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County permits Dunlap wind farm; More discussion of building permit fees than conditional use permit

PacifiCorp was granted a conditional use permit for its Dunlap Ranch Wind Energy Project by the Carbon County Planning Commission on Monday. The Planning Commission voted unanimously, after a public hearing, to grant the permit to allow PacifiCorp to build the wind farm on mostly private land about eight miles north of Medicine Bow.

PacifiCorp was granted a conditional use permit for its Dunlap Ranch Wind Energy Project by the Carbon County Planning Commission on Monday.

The Planning Commission voted unanimously, after a public hearing, to grant the permit to allow PacifiCorp to build the wind farm on mostly private land about eight miles north of Medicine Bow.

Mark Tallman, PacifiCorp vice president for renewable resource acquisition, asked the planners to grant a conditional use permit for the project, which includes a substation and 11-mile-long transmission line, under a single building permit.

He asked the planners to remove one of 16 conditions from the conditional use permit. The one PacifiCorp wanted removed said "each individual structure" will require a separate building permit.

Tallman said it would be "expensive" for PacifiCorp to obtain a building permit for each wind tower and transmission pole.

The hearing was held on PacifiCorp's application for a conditional use permit in the ranching, agricultural, mining zone, not on the building permit. The Planning Department would issues a building permit separately after the project received its conditional use permit.

Planning Director... more [truncated due to possible copyright]  

PacifiCorp was granted a conditional use permit for its Dunlap Ranch Wind Energy Project by the Carbon County Planning Commission on Monday.

The Planning Commission voted unanimously, after a public hearing, to grant the permit to allow PacifiCorp to build the wind farm on mostly private land about eight miles north of Medicine Bow.

Mark Tallman, PacifiCorp vice president for renewable resource acquisition, asked the planners to grant a conditional use permit for the project, which includes a substation and 11-mile-long transmission line, under a single building permit.

He asked the planners to remove one of 16 conditions from the conditional use permit. The one PacifiCorp wanted removed said "each individual structure" will require a separate building permit.

Tallman said it would be "expensive" for PacifiCorp to obtain a building permit for each wind tower and transmission pole.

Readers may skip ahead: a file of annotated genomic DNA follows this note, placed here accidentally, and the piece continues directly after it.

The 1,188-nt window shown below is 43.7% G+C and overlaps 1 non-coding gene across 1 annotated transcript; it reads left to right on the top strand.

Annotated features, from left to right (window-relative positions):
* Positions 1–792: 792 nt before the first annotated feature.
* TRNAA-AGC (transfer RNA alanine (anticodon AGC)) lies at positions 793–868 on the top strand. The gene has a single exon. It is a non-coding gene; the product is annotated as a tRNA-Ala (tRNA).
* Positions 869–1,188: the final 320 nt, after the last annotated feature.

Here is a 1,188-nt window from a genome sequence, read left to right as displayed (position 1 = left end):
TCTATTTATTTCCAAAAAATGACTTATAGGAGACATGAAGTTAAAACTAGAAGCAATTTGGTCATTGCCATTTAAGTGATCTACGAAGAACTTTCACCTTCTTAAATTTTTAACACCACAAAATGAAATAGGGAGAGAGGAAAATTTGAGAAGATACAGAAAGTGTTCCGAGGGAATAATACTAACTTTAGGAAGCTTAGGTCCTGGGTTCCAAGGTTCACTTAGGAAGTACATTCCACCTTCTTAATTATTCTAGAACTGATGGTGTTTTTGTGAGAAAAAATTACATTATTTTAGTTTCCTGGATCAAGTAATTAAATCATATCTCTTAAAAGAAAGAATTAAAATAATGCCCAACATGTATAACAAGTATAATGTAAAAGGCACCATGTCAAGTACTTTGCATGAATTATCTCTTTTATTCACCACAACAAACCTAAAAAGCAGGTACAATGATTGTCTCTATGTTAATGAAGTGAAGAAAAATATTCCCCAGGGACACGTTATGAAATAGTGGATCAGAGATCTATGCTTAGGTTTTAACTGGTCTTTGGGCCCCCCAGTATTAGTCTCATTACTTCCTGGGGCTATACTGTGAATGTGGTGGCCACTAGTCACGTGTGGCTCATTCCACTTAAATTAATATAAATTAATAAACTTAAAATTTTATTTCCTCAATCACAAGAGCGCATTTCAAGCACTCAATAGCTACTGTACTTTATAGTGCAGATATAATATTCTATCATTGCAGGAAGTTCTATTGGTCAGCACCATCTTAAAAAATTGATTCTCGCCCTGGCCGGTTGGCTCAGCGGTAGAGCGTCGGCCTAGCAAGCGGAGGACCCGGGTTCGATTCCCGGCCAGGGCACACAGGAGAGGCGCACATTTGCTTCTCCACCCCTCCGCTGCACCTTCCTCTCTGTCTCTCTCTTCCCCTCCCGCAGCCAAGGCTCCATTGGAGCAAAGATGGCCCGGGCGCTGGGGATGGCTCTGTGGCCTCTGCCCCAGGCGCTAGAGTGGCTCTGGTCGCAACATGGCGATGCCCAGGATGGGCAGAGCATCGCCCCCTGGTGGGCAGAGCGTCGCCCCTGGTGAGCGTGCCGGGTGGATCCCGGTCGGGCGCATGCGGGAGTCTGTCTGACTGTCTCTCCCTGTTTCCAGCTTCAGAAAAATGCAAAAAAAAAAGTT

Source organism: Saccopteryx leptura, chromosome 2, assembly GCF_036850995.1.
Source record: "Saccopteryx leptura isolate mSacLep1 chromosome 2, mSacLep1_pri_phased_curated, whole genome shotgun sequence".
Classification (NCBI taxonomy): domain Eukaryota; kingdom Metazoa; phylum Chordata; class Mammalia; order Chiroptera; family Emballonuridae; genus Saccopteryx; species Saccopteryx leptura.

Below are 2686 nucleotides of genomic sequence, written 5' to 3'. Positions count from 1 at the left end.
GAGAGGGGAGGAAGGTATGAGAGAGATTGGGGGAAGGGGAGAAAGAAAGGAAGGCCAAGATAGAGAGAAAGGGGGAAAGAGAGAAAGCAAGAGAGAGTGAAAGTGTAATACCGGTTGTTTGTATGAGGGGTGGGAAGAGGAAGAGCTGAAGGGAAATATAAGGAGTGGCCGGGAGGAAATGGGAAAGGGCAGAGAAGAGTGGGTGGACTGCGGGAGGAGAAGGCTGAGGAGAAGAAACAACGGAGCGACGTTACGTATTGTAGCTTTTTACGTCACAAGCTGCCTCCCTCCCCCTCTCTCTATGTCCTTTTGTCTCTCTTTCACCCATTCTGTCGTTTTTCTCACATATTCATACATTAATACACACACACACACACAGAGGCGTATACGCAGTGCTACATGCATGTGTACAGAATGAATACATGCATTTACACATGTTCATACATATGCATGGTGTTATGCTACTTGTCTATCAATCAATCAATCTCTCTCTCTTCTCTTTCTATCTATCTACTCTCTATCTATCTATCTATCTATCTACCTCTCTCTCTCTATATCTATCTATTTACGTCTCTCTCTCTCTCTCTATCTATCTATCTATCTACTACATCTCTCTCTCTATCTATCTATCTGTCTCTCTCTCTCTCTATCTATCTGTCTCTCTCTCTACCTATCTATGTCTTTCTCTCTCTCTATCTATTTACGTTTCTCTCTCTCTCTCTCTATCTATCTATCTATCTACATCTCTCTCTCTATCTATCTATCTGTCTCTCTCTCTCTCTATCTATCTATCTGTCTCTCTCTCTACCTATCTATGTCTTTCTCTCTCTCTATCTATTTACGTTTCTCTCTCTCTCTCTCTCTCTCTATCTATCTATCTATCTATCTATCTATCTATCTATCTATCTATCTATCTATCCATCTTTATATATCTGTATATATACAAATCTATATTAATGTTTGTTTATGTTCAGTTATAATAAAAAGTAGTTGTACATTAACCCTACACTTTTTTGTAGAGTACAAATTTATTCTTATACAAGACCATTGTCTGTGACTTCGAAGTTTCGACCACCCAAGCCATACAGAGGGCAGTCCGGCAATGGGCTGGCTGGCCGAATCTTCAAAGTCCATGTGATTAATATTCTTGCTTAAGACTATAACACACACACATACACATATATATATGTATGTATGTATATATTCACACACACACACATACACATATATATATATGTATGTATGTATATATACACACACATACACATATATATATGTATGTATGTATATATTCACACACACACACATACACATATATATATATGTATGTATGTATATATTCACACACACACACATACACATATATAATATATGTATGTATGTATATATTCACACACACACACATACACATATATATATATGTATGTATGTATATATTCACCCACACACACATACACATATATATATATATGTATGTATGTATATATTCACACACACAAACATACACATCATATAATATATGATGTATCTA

The hearing was held on PacifiCorp's application for a conditional use permit in the ranching, agricultural, mining zone, not on the building permit. The Planning Department would issues a building permit separately after the project received its conditional use permit.

Planning Director Steven Brown said building permit fees are intended to recoup costs, such as staff and attorneys' time, necessary to research and approve a project.

With the cost of each wind turbine approaching $500,000, each building permit could cost $1,000, the maximum price the county can charge, he said.

But Brown said he has yet to finish researching the county's costs for the most comparable nearby wind facility, PacifiCorp's neighboring Seven Mile Hill Wind Farm.

Planning attorney Jim Bell said the department's current fee schedule wasn't designed with wind farms in mind. He recommended building permits be issued based on costs to the county after Brown finishes researching those costs.

Planning Commission Chairman Troy Maddox said 200 turbines plus nearly 100 other structures needed for the transmission line, substation and office buildings could add up to a permitting cost of close to $300,000.

"I think PacifiCorp would prefer a single building permit for the farm," he said. But, "We need a whole lot more than $1,000 to operate on," he added.

Although a total cost of nearly $300,000 is expensive, Planner Richard Wilson said $1,000 is not enough.

Single building permits have been issued for previous wind farms, but a recent reinterpretation of rules led County Attorney Cindy DeLancey to decide, "A permit is needed for each structure out there."

DeLancey said lots of planning staff time, her time and Bell's time has been spent on the Dunlap project, and the building permit fee should reflect that time, as well as other services the county provides.

Brown said rural addressing and E-911 requirements for individual addresses for each turbine and power pole are among the "reasons why we feel an individual permit is required for each structure."

Wilson asked PacifiCorp for exact maps of the new wind farm.

"If we have to go in there with county emergency response, I'd like to know where they're going," he said.

Planner Barry Bryant said a rancher who builds three new barns would need separate building permits for each, so it wouldn't be fair to issue a single permit to the power company.

Chad Teply, PacifiCorp vice president for resource development and construction, asked the planners, "Do you truly want to evaluate this in that much detail, that much paperwork?"

Near the end of the more than two-hour public hearing, Tallman said, "We didn't intend for this to be a difficult issue to deal with today. We're comfortable the county will come to a fair and reasonable solution."

The Planning Commission voted to issue the conditional use permit with no change in the language requiring building permits for each structure and no determination of building permit fees.

Tallman said a building permit application is to be filed at a later date.


Source: http://www.rawlinstimes.com...

AUG 25 2009
http://www.windaction.org/posts/21894-county-permits-dunlap-wind-farm-more-discussion-of-building-permit-fees-than-conditional-use-permit
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